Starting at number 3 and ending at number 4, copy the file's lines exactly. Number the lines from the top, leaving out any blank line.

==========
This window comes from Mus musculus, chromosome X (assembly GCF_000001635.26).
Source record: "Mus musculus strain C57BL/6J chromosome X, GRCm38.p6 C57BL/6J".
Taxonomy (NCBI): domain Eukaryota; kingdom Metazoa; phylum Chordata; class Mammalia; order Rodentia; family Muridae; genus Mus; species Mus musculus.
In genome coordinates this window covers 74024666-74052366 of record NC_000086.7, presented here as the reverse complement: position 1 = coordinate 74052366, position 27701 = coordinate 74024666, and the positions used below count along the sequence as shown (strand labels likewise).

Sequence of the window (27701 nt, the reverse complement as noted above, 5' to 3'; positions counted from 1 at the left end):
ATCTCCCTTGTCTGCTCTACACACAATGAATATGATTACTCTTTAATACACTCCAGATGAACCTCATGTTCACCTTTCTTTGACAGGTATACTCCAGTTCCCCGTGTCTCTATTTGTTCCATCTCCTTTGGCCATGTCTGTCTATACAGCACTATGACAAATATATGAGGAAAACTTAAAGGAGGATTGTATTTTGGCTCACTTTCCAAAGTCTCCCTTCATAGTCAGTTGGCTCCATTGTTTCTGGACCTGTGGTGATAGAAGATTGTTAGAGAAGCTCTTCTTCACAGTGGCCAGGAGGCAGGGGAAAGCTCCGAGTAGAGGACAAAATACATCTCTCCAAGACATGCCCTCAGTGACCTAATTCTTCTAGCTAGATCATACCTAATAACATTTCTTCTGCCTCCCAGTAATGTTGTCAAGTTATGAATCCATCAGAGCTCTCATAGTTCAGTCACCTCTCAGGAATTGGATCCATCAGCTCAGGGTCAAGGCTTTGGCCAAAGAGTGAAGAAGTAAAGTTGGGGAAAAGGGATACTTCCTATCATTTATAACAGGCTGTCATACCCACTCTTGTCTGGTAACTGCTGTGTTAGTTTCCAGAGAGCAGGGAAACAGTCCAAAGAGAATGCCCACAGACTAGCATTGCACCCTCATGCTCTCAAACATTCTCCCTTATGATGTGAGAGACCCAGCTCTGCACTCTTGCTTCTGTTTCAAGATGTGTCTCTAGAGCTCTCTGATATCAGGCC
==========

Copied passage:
Taxonomy (NCBI): domain Eukaryota; kingdom Metazoa; phylum Chordata; class Mammalia; order Rodentia; family Muridae; genus Mus; species Mus musculus.
In genome coordinates this window covers 74024666-74052366 of record NC_000086.7, presented here as the reverse complement: position 1 = coordinate 74052366, position 27701 = coordinate 74024666, and the positions used below count along the sequence as shown (strand labels likewise).